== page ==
The Bombardier ruling heightened tensions at the Nafta talks. Even before the decision, Canadian officials already appeared frustrated by American negotiators’ failure to put forward specific text on some of the president’s proposals.
“Without a formal position tabled, we can’t respond to it,” Ms. Freeland said.
Mr. Lighthizer said that the United States had discussed all of its goals with Canada and Mexico and was preparing in the next round to propose specific wording on more difficult topics, like requiring more goods to be made in the United States.
Chad Bown, a trade analyst at the Peterson Institute for International Economics, said the Trump administration may see conflicts like those over airplanes and softwood lumber as additional points to be traded away at the negotiating table.
“The Trump administration may see this as a type of leverage in Nafta,” he said. “Now they have a potential bargaining chip that they didn’t have before to try to extract something from Canada.”
But the disputes combined with Mr. Trump’s protectionist approach may be prompting questions in Canada about the value of trade deals.
“Canada, in general, has gone from trade skeptical to trade embracing,” said Shachi Kurl, the executive director of the Angus Reid Institute, a nonprofit polling organization. “Now things have swung back a little bit.
The frustrations go back decades.
When Canada entered a trade agreement with the United States in 1989 that was expanded later into Nafta, the lumber dispute was also active. The Conservative government at the time promised that the deal would free Canada from such trade cases. It ended up with a system known in Nafta as Chapter 19, which allows parties to appeal the type of duties that were imposed on Bombardier.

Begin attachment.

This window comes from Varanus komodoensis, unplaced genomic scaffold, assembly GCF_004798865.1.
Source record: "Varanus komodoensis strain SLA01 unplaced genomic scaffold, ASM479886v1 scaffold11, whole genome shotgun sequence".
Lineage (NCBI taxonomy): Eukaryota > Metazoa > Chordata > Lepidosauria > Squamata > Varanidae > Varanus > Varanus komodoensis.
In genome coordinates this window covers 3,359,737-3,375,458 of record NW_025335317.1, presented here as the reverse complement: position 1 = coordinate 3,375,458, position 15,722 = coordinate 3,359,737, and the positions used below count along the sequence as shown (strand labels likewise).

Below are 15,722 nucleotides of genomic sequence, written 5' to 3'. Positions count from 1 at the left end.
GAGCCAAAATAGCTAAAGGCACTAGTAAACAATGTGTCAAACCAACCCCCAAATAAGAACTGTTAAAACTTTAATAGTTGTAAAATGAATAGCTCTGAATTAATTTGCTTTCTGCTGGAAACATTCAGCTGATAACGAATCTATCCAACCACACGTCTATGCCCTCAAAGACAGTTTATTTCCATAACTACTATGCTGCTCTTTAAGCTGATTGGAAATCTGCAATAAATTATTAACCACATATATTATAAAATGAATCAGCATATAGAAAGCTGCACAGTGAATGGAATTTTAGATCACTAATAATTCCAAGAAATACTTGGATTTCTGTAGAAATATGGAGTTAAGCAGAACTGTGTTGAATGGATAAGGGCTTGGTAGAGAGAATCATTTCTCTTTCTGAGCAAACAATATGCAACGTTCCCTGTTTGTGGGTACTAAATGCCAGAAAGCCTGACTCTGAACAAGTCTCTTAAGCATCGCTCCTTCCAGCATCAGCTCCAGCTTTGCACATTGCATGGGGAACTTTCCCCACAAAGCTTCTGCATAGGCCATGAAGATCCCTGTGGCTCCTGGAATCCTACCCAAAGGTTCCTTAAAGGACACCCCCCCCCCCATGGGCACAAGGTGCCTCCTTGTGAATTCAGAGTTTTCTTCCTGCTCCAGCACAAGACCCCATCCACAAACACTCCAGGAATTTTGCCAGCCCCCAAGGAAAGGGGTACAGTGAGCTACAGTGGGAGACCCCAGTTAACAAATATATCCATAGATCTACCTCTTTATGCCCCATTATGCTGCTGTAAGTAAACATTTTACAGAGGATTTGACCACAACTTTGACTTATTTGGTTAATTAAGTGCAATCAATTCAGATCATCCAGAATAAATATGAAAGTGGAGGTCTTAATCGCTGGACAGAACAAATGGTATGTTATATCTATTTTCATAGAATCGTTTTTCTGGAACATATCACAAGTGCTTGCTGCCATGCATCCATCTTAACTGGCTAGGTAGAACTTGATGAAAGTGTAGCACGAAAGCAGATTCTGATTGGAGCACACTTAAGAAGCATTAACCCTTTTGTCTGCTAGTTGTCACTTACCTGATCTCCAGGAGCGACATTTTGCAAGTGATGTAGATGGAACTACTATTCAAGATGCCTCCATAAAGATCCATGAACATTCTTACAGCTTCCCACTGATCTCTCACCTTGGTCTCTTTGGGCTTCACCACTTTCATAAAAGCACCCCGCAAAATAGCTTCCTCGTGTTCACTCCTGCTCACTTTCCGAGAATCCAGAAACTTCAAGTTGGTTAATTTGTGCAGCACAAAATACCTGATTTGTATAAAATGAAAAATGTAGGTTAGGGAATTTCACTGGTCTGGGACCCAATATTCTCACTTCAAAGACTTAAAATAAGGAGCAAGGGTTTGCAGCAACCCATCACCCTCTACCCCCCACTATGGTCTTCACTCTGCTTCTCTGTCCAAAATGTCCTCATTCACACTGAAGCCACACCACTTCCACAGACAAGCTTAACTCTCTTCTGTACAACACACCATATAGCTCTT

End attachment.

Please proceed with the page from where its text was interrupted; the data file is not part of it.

As part of the current negotiations, the Trump administration wants to eliminate that measure. Given the Bombardier outcome, Canada’s opposition is likely to become more entrenched.
“We have forest workers and forest-dependent communities saying why does this keep happening to us?'” John Horgan, the premier of British Columbia, said of the softwood lumber spat, which is in its fifth round since 1982. Canada has ultimately been successful in all of them to date.
At the restaurant in a Husky gas station in Williams Lake, British Columbia, a lumber town, there was resignation and irritation about going through the trade dispute all over again.
“The softwood lumber deal? That’s a Trump thing,” said Charlie Grover, who drives a lumber truck. “We know that they won’t win in court. So eventually we’ll be back to no tariff.”